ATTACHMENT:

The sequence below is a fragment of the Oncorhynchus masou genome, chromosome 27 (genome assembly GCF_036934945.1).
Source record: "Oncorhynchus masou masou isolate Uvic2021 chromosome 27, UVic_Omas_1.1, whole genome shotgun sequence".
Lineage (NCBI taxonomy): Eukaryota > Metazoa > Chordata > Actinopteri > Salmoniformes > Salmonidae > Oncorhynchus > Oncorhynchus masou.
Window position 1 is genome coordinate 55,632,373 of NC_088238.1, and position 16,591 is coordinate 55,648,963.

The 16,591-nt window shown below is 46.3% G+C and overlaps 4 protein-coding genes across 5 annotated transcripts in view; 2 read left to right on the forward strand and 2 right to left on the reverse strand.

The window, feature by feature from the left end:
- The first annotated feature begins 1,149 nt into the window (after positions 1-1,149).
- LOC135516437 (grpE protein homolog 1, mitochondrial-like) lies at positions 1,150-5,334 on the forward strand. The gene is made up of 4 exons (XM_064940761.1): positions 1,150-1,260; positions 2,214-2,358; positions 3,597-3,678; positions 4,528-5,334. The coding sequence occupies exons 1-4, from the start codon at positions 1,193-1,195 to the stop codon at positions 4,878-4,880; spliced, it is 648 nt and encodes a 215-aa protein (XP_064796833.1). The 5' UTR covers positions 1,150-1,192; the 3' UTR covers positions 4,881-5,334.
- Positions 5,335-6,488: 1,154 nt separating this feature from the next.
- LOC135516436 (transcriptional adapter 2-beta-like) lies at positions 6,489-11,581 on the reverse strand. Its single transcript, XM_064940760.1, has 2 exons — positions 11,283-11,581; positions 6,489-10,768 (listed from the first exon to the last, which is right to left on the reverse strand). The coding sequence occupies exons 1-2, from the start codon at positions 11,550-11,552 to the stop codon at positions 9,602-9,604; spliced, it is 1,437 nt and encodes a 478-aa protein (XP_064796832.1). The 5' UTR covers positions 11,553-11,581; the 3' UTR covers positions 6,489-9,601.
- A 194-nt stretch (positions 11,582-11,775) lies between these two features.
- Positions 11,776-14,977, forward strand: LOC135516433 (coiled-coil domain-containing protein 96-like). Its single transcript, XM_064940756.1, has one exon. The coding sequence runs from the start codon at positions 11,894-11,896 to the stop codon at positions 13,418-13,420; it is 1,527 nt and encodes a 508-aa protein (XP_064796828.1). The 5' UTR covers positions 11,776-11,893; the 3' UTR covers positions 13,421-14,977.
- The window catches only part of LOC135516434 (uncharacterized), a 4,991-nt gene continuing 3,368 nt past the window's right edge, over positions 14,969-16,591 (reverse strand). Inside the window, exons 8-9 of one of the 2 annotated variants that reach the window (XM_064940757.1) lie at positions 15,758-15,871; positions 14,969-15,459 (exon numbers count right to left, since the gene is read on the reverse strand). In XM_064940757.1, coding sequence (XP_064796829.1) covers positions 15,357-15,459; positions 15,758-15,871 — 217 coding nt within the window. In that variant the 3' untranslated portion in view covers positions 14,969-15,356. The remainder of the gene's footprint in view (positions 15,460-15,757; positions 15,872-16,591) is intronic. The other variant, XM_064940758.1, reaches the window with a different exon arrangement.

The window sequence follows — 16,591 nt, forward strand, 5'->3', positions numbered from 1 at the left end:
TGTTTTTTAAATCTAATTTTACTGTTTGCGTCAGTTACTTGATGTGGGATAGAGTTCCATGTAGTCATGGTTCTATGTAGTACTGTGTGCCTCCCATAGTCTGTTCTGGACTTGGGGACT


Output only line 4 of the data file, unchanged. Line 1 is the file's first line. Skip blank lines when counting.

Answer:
Window position 1 is genome coordinate 55,632,373 of NC_088238.1, and position 16,591 is coordinate 55,648,963.